Japan anger over French Fukushima cartoon
- 12 September 2013
- From the section Asia
Japan will formally protest about a cartoon in a French satirical weekly of sumo wrestlers with extra limbs at the stricken Fukushima nuclear plant.
The caption says: "Thanks to Fukushima, sumo is now an Olympic sport", a reference to Tokyo's successful bid to host the 2020 Olympic Games.
Japan overcame concerns about the plant, which was crippled by the 2011 earthquake and tsunami, to win the bid.
A Japanese official said the cartoon gave the wrong impression about Japan.
The sketch in Le Canard Enchaine showed a commentator in a nuclear protection suit standing in front of two multi-limbed and emaciated sumo wrestlers facing off against the backdrop of the plant
The French weekly also published a picture of two people wearing nuclear protection suits holding a Geiger counter in front of a pool of water and saying that water sport facilities had already been built at Fukushima.
The triple meltdown at Fukushima, which lies 141 miles (227km) north of the capital, was classed as a highest-possible level seven incident on an international scale, one of only two nuclear events ever given that rating - along with the 1986 Chernobyl disaster in the former Soviet Union.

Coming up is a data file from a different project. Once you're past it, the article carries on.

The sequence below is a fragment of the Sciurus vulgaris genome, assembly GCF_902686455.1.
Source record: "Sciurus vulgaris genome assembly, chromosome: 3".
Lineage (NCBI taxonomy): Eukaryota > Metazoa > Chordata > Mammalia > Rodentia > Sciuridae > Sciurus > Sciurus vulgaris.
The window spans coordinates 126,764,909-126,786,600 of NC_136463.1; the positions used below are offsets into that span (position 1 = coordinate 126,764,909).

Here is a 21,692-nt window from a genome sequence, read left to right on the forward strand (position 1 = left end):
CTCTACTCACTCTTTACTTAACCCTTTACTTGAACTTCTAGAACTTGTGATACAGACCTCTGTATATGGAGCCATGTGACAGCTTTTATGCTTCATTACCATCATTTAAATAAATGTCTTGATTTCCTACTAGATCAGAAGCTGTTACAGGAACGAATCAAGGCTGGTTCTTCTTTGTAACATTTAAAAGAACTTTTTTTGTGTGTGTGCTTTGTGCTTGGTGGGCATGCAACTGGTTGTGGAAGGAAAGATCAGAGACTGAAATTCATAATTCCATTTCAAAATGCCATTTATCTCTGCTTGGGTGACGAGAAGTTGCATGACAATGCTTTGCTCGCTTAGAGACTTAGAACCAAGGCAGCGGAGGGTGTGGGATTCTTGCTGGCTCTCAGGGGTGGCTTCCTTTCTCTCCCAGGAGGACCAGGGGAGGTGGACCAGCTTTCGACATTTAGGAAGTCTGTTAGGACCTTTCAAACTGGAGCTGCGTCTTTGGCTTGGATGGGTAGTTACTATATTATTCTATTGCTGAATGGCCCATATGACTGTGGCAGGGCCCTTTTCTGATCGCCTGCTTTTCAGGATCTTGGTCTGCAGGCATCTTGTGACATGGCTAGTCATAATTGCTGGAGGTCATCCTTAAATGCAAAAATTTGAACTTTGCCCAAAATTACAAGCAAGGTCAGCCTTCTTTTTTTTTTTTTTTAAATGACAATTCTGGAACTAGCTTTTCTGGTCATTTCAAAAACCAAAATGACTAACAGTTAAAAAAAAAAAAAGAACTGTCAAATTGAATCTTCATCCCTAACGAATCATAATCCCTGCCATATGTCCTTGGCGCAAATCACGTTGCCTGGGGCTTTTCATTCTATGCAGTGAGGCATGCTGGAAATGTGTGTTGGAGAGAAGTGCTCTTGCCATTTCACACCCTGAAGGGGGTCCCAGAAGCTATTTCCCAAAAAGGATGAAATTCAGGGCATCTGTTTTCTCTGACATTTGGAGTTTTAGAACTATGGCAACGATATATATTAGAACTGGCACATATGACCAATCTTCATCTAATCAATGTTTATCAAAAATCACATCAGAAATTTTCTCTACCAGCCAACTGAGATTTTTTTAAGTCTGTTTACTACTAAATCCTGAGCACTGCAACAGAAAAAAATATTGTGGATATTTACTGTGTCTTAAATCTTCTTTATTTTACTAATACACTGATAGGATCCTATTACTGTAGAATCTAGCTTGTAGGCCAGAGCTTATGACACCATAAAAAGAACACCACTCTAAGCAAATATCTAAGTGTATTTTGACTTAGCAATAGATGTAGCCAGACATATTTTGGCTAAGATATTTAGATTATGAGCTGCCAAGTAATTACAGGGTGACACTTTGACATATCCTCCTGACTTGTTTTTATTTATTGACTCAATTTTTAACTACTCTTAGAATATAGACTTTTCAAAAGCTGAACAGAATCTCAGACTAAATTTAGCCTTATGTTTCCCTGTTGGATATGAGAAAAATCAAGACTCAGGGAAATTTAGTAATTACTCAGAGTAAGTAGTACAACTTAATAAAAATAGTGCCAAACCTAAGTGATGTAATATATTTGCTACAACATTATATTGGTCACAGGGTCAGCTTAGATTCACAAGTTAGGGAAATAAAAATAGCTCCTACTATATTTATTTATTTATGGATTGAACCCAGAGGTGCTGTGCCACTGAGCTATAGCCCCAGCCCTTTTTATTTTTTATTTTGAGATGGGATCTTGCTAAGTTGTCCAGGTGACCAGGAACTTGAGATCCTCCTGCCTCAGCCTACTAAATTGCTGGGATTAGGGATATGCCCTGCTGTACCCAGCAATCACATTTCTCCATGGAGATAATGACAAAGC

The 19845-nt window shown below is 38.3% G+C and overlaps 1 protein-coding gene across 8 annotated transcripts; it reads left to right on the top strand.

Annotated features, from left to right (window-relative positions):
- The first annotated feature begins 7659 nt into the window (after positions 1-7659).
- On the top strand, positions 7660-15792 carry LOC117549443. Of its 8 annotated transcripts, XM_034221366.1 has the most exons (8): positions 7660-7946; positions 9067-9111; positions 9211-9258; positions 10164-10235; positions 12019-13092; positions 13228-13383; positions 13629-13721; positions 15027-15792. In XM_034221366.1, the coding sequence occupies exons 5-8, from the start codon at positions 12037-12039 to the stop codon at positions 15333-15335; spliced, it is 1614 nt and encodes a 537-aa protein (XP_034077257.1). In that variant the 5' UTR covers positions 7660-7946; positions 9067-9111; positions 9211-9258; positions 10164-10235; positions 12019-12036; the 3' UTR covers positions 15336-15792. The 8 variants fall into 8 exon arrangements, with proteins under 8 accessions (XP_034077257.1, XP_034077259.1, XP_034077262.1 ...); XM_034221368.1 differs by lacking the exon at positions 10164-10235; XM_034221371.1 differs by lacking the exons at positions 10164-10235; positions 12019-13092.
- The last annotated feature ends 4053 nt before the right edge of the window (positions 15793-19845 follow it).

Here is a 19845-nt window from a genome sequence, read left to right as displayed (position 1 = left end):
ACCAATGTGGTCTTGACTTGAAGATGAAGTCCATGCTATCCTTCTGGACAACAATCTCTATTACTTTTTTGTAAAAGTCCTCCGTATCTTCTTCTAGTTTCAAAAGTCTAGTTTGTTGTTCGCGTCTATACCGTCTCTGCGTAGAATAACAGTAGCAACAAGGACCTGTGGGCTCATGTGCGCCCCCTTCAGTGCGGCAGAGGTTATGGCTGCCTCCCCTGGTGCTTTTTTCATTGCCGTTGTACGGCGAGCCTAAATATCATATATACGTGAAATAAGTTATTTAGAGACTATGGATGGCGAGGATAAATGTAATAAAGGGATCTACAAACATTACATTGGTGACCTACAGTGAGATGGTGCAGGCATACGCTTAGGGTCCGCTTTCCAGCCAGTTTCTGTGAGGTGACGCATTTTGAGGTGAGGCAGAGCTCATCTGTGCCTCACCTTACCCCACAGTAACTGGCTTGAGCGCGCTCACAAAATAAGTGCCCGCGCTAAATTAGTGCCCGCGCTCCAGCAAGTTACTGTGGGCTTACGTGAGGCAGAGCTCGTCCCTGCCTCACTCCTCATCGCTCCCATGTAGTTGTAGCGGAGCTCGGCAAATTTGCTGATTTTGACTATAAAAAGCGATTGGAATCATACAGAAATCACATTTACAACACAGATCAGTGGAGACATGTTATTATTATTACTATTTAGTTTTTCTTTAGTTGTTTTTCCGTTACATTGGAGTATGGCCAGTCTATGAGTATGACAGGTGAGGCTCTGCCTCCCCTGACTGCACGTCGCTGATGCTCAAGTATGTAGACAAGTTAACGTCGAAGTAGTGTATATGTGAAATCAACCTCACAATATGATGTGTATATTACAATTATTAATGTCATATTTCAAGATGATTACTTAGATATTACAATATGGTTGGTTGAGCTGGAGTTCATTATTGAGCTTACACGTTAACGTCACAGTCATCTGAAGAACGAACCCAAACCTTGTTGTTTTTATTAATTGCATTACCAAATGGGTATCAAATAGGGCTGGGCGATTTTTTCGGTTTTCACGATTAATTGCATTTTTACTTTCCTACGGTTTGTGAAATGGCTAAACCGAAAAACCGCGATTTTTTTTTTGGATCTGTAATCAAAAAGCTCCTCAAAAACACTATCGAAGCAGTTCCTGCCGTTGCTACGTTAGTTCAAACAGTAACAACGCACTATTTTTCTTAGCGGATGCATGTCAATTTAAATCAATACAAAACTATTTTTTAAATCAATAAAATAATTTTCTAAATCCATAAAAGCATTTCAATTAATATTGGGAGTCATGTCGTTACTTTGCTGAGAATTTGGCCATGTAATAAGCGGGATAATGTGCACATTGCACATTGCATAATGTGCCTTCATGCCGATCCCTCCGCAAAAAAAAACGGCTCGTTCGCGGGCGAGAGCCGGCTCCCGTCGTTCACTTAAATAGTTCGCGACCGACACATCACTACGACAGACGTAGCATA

Japan's Chief Cabinet Secretary Yoshihide Suga said the government would lodge an official complaint with the magazine.
"These kinds of satirical pictures hurt the victims of the disaster," Mr Suga told a news conference.
"This kind of journalism gives the wrong impression about the waste water problem," he added.
Since the triple meltdown the plant has continued to be plagued by problems, such as leaks of radioactive water from storage tanks and also concerns that water is seeping from damaged reactor buildings into the ground.
Tokyo has insisted that it can resolve the many issues faced by the plant and has also pledged funding to build a frozen wall around reactor buildings to contain the leaks.
During the Olympic bid process Prime Minister Shinzo Abe assured the International Olympic Committee that the situation was "under control".